Developments in the South American market, particularly in Brazil, have created such a buzz that it will play host to Intersolar’s first South America Summit in São Paulo in August 2012. Countries in the region are seeing dramatic increases in energy consumption of up to 30% per year, chiefly as a result of industrial development. At the same time, in nations such as Brazil, solar power is currently on the brink of grid parity.

Countries including Ecuador and Argentina have already established feed-in tariffs for solar power, and there are even several large-scale photovoltaic projects that attest to this new approach – for instance the newly completed installation on the Pituaçu soccer stadium in Salvador de Bahia, Brazil, which has a capacity of 408kW. In Brazil, the Electricity Regulatory Agency (Agência Nacional de Energia Elétrica, ANEEL) created its first incentive scheme for operators of private and commercial photovoltaic power plants.

A net metering system is being introduced for operators of plants with a capacity of up to 1MW. In this payment system the electricity consumed is offset against the power generated, leaving only the difference to be paid. Operators of large-scale installations are also set to benefit from the agency's new policy.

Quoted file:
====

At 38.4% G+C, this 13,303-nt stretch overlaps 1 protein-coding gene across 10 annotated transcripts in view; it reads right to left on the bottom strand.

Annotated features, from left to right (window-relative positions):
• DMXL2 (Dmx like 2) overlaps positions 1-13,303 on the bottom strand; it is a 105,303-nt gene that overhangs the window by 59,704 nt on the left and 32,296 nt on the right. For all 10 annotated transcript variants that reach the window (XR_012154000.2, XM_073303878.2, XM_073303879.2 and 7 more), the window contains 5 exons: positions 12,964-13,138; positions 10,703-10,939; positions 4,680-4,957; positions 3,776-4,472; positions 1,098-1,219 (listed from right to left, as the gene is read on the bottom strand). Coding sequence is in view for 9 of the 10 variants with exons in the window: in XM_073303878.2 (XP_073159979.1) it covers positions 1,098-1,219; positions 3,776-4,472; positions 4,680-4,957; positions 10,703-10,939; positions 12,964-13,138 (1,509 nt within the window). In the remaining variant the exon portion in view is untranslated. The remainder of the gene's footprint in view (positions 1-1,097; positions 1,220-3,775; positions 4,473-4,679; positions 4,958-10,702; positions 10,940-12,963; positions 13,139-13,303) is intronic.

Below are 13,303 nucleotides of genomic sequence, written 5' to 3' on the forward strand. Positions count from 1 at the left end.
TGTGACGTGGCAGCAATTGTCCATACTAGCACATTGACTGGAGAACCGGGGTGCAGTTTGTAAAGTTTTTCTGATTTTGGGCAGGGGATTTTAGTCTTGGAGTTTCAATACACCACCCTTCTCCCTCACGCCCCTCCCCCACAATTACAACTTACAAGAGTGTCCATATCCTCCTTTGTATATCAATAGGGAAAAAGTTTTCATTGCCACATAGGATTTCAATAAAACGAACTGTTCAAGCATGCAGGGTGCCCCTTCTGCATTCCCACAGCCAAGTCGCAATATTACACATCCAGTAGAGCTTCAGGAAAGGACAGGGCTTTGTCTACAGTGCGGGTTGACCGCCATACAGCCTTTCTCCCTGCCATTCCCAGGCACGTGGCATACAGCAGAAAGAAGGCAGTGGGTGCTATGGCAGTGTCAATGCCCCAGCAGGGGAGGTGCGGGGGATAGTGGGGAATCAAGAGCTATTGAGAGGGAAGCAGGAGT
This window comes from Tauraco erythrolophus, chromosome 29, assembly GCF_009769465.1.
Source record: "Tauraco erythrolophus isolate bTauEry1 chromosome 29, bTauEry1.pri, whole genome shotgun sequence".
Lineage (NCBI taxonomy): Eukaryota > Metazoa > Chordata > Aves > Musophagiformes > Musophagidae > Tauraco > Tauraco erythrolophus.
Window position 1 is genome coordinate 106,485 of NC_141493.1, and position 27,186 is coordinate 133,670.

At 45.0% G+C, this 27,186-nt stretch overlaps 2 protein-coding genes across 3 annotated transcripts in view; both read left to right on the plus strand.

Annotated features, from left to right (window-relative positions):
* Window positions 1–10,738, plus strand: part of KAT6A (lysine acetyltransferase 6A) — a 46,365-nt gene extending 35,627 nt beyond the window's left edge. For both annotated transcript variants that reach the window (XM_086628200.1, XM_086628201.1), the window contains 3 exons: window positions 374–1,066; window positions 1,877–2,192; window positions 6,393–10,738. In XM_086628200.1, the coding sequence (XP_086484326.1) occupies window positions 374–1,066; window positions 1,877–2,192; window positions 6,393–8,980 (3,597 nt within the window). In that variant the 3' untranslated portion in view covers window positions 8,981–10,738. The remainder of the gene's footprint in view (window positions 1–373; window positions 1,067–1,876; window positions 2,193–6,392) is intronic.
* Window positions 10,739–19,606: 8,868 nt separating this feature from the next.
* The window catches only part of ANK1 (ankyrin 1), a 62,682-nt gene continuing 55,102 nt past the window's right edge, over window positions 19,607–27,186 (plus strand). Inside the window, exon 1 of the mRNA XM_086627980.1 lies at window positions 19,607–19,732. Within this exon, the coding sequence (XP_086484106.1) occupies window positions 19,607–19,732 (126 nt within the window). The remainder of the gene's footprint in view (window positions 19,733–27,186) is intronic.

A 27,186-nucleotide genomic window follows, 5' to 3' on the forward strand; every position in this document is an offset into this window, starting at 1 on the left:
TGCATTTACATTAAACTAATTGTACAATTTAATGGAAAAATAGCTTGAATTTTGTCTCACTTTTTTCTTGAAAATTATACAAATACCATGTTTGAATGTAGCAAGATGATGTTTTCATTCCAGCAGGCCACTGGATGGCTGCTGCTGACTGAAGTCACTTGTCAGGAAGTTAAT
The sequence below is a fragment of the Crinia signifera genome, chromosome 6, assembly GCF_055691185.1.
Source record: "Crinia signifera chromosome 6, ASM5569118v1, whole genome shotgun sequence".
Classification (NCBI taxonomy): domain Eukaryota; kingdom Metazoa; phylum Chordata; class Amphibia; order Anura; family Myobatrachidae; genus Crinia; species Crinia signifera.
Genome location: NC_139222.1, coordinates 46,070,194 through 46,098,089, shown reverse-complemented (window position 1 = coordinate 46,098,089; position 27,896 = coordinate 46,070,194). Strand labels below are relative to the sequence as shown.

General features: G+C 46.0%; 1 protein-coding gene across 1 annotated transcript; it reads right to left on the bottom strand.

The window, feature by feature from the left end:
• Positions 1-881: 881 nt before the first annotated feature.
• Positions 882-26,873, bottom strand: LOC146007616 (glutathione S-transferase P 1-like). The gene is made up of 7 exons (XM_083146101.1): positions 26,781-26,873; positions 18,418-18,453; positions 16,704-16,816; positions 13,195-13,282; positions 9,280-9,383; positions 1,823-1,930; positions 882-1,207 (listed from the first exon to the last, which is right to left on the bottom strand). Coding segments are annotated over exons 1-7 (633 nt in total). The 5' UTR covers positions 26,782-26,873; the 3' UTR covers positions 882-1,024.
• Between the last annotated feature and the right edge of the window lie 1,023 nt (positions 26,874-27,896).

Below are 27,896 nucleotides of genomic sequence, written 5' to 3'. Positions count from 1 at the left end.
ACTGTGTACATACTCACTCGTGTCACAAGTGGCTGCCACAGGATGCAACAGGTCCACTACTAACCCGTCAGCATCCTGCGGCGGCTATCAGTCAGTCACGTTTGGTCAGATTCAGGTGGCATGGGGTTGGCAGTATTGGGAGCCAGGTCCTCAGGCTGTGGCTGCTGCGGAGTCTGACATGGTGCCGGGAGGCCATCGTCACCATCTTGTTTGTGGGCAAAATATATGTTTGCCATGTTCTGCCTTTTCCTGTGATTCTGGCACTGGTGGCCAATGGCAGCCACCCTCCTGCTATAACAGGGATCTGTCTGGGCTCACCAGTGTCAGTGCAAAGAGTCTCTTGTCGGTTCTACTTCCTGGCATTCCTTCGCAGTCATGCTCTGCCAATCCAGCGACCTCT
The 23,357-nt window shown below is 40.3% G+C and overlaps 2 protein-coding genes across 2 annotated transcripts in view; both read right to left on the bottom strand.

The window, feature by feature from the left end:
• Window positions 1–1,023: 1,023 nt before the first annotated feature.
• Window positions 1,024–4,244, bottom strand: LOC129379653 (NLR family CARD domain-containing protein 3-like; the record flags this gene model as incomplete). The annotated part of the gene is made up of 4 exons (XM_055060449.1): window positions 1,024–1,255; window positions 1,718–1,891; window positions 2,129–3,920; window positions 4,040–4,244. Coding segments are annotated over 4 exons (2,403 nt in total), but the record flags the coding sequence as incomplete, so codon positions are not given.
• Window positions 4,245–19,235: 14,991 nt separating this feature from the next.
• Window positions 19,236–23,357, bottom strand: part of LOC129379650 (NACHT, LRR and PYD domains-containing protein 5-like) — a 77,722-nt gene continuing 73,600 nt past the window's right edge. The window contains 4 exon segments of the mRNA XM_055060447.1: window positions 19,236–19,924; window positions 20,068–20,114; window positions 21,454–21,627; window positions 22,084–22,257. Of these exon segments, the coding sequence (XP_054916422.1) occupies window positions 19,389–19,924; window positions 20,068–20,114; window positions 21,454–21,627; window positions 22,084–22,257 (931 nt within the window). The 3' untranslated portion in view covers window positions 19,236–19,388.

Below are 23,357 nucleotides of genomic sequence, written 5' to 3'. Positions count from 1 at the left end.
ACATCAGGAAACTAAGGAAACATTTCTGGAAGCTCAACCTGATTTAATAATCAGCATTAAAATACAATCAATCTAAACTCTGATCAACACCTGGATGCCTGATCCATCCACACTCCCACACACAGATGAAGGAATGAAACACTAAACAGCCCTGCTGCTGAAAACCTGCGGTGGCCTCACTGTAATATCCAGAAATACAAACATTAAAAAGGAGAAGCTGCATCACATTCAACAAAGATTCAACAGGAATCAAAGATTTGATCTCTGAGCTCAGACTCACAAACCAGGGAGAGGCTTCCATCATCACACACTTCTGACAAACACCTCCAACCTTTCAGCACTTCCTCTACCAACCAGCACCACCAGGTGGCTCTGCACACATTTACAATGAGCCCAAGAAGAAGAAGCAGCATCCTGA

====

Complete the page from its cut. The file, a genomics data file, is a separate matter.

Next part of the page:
Questions now commanding the spotlight surround how signals from the Brazilian government will impact on the industry and what potential the market holds for the future. Currently, in Brazil, energy producers are required to pay fees for using the power grid. Large-scale plants with capacities of up to 30MW will soon benefit from discounts of between 50 and 80% on the usual tariffs. The Berlin-based German Energy Agency (dena) announced this in late April, citing the Brazilian Electricity Regulatory Agency (ANEEL).

International companies who wish to familiarize themselves with the South American market are invited to attend in order to find out more about the political framework, the latest technologies and organizations involved in the industry. Company representatives, scientists and politicians from South America will able to learn, first-hand which technologies and political strategies have proven successful internationally and which of them might be applied in their region. Click here to register and for more information.
 

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